Mlilwane National Park,
August 12, 2016
‘Where you camp surrounded by roaming game’ is how the brochure for Mlilwane National Park reads. It is scenic enough and idyllic in the sense that it is a quiet retreat with a pace that is even slower than the usual slow paced life in Swaziland. An excellent place to chill and while away a few days, but the so called game consists of about half a dozen zebras, a dozen or so wildebeests and perhaps a couple dozen antelopes. They graze in the company of some three dozen cows but while the cows plod on paying no heed to the two-legged intruders, the other animals are far more skittish of humans.
This is a park that started life as a farm and still rubs shoulders with existing farms. There are patches of fields within the park boundaries as well. Tractors bearing hay rumble their way down rutted lanes past the grazing animals and just on the opposite of the fence are vast fields of crops. Their virulent green must be an intolerable lure to the animals, limited as they are to the dried-out stubbles within the fence. There are a couple of crocodiles that sunbathe at certain points along a trail, posing motionless for the benefit of tourists. Of the hippos there is no sight.
The place runs amok with families out for the day or the weekend. There are bicycles and horses for rent and there is a faint carnival-like feeling with the air spiced with the smell of popcorn. The restaurant at the main camp hums with customers and the open-air braai pits send up smoke signals. Huge logs are burned in the fire pits regardless of whether or not anyone needs to braai.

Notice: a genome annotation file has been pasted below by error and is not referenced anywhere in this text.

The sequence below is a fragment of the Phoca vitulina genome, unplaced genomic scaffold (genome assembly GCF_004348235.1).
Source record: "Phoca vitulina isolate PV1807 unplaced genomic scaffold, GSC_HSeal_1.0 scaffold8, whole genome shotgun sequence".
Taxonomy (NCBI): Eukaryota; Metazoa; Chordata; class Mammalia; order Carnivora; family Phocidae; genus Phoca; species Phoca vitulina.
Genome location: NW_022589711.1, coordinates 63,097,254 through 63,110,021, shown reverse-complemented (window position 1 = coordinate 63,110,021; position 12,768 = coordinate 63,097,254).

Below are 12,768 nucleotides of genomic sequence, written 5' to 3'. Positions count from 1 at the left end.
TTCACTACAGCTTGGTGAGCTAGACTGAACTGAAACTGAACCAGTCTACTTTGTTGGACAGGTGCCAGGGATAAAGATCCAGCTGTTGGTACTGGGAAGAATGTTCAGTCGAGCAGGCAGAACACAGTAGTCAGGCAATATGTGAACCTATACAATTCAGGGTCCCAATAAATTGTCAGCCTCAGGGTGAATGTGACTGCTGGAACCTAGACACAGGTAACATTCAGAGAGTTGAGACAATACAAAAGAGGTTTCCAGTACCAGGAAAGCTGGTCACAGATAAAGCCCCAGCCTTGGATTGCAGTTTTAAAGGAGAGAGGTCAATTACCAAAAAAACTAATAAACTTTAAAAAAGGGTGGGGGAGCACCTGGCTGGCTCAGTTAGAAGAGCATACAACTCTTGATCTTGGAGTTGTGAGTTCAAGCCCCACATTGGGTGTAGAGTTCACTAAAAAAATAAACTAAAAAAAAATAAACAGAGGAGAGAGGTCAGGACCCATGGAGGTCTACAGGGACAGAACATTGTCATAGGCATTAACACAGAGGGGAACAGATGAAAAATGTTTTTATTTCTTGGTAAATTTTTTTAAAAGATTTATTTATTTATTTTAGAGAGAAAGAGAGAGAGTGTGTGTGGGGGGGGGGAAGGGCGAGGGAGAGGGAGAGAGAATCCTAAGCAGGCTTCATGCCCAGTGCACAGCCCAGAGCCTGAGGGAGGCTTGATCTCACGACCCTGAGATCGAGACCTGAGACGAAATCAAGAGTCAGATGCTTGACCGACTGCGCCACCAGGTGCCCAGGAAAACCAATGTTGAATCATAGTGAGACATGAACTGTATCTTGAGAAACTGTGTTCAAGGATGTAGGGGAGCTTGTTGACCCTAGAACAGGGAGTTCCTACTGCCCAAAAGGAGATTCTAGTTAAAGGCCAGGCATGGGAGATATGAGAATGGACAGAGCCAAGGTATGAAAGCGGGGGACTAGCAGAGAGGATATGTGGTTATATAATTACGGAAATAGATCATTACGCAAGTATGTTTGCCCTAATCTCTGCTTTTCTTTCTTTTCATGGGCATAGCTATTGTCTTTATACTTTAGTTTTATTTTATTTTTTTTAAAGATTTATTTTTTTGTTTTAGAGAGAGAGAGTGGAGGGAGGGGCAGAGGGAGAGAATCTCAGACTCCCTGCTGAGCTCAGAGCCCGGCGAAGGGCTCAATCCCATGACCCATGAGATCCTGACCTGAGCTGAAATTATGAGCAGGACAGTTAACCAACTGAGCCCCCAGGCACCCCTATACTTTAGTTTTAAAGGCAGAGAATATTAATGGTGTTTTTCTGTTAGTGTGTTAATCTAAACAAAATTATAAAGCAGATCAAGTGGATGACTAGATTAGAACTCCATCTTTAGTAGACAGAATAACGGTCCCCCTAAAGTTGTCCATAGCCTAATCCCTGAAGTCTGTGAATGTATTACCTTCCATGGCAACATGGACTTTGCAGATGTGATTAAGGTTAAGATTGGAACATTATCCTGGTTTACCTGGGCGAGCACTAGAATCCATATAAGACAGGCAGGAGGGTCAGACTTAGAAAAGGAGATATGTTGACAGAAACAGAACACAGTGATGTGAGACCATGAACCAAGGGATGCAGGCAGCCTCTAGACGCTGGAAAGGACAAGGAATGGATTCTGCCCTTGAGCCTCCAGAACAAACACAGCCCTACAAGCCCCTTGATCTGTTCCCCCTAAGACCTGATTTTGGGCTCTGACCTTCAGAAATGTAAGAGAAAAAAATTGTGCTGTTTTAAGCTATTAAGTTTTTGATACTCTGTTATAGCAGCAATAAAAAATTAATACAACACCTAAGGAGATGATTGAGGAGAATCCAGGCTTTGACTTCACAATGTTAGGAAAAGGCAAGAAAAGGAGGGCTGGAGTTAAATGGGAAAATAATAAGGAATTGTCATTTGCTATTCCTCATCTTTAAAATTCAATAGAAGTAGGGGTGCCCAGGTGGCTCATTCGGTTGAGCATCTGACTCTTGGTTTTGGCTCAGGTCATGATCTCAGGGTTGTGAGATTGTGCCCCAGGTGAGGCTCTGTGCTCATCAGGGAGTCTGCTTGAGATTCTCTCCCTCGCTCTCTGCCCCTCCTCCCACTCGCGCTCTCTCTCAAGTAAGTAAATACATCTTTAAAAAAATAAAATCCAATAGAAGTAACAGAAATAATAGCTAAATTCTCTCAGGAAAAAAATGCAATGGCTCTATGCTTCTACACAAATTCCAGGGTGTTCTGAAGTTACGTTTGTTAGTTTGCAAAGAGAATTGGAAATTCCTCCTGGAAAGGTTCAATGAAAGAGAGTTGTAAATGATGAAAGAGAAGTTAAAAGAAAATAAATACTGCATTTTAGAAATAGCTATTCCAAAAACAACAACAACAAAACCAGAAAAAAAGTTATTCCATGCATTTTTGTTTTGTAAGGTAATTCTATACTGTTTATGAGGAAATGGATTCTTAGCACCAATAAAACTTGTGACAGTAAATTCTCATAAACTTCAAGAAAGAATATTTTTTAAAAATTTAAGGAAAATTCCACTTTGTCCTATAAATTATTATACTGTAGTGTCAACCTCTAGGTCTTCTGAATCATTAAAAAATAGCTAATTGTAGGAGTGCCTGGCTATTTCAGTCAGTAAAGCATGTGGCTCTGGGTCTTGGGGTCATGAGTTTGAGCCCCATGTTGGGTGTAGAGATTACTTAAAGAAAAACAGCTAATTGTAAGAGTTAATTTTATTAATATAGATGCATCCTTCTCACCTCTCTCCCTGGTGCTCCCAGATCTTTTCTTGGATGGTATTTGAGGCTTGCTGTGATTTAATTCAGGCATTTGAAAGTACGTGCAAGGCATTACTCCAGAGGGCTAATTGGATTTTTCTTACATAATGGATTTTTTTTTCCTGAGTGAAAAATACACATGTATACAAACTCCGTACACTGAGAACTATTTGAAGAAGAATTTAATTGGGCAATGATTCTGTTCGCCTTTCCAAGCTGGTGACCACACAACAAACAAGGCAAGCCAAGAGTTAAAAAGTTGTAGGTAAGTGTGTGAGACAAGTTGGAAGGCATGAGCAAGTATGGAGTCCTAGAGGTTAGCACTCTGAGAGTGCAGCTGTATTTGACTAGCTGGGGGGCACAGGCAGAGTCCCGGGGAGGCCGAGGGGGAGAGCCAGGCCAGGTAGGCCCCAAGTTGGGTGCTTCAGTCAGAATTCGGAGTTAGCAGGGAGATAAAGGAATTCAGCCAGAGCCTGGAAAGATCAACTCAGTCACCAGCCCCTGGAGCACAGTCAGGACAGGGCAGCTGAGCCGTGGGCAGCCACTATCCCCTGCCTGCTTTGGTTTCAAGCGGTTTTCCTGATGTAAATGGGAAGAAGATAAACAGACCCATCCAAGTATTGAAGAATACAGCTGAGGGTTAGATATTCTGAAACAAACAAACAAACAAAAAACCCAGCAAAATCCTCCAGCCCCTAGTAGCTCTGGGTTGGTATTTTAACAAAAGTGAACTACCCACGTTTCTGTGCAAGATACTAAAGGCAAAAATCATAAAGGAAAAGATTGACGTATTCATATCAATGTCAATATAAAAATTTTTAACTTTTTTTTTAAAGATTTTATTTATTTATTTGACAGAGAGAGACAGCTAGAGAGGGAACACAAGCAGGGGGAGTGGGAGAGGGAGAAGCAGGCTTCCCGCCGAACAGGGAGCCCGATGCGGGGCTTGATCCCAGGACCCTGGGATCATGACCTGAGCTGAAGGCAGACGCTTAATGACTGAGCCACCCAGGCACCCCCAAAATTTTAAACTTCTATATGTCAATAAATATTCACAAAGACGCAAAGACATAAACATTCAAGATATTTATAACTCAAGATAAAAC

There are several areas set with the traditional Swazi beehive shaped huts but these are custom built purely for tourists. They have an interior awash with modern comforts of beds, bedside lamps and overhead fans. There is even an attached bath with cemented floors, tiled walls, modern fixtures and plumbing. The only hut I have come across that is used as a shelter is the guardhouse. The sentry at the gate uses this. Smaller than the usual ones, he has enough space for a log fire inside for the chilly nights, some boxes and tools, and a squawking two-way radio on the table that crackles from time to time. There is no bed; he is on guard he says when I ask.
“It is not for sleeping”, he laughs as he poses for a photograph.